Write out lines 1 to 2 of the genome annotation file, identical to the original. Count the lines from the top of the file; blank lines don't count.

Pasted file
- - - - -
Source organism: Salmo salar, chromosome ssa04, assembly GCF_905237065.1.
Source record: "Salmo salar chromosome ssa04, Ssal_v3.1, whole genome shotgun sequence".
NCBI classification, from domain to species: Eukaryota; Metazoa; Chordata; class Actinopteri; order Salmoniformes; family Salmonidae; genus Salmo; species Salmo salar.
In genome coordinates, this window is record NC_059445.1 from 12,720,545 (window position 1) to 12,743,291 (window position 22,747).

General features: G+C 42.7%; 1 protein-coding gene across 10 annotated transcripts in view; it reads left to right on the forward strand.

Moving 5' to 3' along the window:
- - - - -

Source organism: Salmo salar, chromosome ssa04, assembly GCF_905237065.1.
Source record: "Salmo salar chromosome ssa04, Ssal_v3.1, whole genome shotgun sequence".